News Tag: міжнародна торгівля
CUTIS held a training workshop on investment facilitation negotiations

CUTIS project conducted a two-day training workshop on investment facilitation negotiations in Kyiv on 26-27 November 2019.

The workshop was organized for trade and investment officials from the Ministry of Economic Development,Trade and Agriculture (MEDTA), Ukraine Investment Promotion Office (UkraineInvest) and other government agencies involving in investment review, approval and facilitation processes.

The key objective of the workshop is to support the Ukrainian government in preparing for investment facilitation negotiations under the WTO and other trade negotiating fora. Ukraine is actively negotiating free trade agreements with other countries (including Canada) which may include investment facilitation and other investment-related matters. As a result, it is important that Ukrainian trade negotiators and other stakeholders be prepared for investment facilitation negotiations.

Keynote speaker:

  • Wenguo Cai, Director, International Programs, CBoC
  • Oleksandra Brovko, Senior Trade and Investment Policy Expert, CUTIS

The workshop provided the background context on investment facilitation at the WTO and the background context on international investment agreements, including the historical developments and traditional treaty approaches to promoting foreign investment.

Elisabeth Tuerk, Chief, International Investment Agreements Section, UNCTAD presented the UNCTAD’s global action menu for investment facilitation.

Two CUTIS trade experts from Ottawa and Kyiv made presentations on some specific investment facilitation measures for potential inclusion in a multilateral investment facilitation agreement. A total of 10 investment facilitation measures were presented and discussed during the two-day workshop.

Finally, the workshop conducted a group activity and a plenary discussion, assessing Ukraine’s readiness for negotiating the investment facilitation agreement, and for implementing those investment facilitation measures.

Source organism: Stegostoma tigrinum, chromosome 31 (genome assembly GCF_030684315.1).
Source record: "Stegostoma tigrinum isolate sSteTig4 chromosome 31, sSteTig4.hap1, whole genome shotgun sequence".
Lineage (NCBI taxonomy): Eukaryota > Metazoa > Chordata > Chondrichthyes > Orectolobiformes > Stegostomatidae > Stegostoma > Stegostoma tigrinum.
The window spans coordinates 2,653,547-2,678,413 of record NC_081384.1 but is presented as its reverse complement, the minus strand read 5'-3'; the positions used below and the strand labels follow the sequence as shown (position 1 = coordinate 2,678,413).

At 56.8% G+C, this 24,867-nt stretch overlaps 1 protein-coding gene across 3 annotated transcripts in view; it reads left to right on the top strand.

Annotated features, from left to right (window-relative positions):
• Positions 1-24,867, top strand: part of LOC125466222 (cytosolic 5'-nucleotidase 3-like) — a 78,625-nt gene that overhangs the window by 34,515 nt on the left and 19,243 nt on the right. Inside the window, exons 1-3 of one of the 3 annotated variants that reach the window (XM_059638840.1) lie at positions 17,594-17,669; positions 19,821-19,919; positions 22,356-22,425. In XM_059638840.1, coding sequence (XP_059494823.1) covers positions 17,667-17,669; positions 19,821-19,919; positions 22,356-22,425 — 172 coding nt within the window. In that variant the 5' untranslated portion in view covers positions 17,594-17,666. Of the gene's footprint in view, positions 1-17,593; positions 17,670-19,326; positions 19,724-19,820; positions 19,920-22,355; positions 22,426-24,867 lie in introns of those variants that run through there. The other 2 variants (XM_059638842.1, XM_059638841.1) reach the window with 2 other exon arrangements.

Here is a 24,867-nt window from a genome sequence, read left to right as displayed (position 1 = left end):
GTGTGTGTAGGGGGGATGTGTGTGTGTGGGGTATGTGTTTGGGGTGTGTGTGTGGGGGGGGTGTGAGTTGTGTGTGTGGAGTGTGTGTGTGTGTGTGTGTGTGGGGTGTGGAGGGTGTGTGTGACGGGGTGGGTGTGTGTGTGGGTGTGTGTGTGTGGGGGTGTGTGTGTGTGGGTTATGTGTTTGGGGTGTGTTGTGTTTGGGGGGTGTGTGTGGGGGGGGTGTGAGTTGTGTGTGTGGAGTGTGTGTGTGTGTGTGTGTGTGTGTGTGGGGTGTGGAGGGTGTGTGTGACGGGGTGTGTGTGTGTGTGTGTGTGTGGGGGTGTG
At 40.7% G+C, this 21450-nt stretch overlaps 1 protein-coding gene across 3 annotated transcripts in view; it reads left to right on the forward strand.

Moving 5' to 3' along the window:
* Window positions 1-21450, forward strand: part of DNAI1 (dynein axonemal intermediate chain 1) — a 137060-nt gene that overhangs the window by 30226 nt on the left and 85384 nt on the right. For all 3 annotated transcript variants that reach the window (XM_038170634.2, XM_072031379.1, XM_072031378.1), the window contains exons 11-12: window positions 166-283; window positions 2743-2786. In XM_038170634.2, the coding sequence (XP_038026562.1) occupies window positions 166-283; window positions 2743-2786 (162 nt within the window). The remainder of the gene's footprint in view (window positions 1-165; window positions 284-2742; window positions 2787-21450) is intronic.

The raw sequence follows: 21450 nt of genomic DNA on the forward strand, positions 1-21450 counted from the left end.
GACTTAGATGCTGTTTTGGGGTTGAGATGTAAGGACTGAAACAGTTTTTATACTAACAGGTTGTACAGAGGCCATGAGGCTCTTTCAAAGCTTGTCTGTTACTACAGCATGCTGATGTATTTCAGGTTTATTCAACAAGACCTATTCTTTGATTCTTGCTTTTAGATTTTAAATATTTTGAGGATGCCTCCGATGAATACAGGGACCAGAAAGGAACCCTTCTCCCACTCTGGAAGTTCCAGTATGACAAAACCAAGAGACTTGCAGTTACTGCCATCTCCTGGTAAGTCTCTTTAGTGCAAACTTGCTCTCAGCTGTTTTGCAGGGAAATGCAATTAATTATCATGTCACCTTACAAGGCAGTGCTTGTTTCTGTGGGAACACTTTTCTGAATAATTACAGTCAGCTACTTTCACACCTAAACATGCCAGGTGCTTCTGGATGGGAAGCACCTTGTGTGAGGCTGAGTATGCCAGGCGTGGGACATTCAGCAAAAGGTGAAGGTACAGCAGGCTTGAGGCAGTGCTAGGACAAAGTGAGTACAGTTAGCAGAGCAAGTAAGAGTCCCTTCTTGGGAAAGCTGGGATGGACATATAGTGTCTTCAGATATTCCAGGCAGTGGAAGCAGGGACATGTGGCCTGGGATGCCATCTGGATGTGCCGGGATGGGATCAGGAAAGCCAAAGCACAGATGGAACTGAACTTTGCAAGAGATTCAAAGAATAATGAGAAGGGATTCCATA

How to export confectionery to Canada

The Canada-Ukraine Chamber of Commerce and the Canada-Ukraine Trade and Investment Support Project (CUTIS) held a practical workshop on confectionery exports to Canada.

During the event, participants had the opportunity to learn more about the main trends in the Canadian confectionery market. Besides, guests had a chance to communicate with specially invited Canadian distributors and a Canadian industry expert.

Emma Turos, executive director of the Canada-Ukraine Chamber of Commerce in Ukraine, noted that there are no universal recipes for entering the Canadian market, so each company should find its way, taking into consideration its own advantages and analyzing the specifics of the Canadian market. Download the presentation here

‘Canada is a migrant-friendly country with a strong presence of Eastern Europe including Ukrainians. This creates excellent conditions for promoting Ukrainian products. However, the Canadian market is significantly different from the Ukrainian and EU markets. If a Ukrainian company is successful in Europe, it doesn’t mean that its products will automatically be in high demand in Canada,’ Bertrand Walle, TFO Canada Associate, said. The channels of product promotion differ considerably as well. For example, there is no such large concentration of hypermarkets in Canada as in Europe. Instead, Canadians prefer small niche stores (health and organic products, ethnic food). To learn more about producer opportunities for the Ukrainian confectionery companies to export products to Canada please follow the link.

Canadian distributor Michael Prudkov, Crussimpex (Canada), advised Ukrainian companies to cooperate and form large product batches. In this way, each of the companies will be able to minimize logistics costs and offer Canadian buyers a wider range of products.

Yuriy Baranov, Canadian Yummy Market distributor, stressed the importance of correctly labeling products. Canada is a bilingual country, so the label must contain the product information in two languages – English and French. In the low and mid-price segment, a brand is not so important for a Canadian consumer. Therefore, it makes sense for Ukrainian companies to enter the market with a private label.

Participants of the event could learn specific requirements for food packaging and labeling from the presentation of Oleksandra Brovko, CUTIS senior trade and investment policy expert, which can be downloaded via the link (in Ukrainian).

During the event, a sectoral guide for confectionery export to Canada was presented.

Maxim Boroda, CUTIS senior trade and investment analysis expert, explained main trends and consumer preferences in the Canadian confectionery market. Interestingly, three-quarters of the Canadian confectionery market (3.4 billion CAD) is chocolate products. The average Canadian consumer spent 123 CAD on confectionery and sweets in 2018.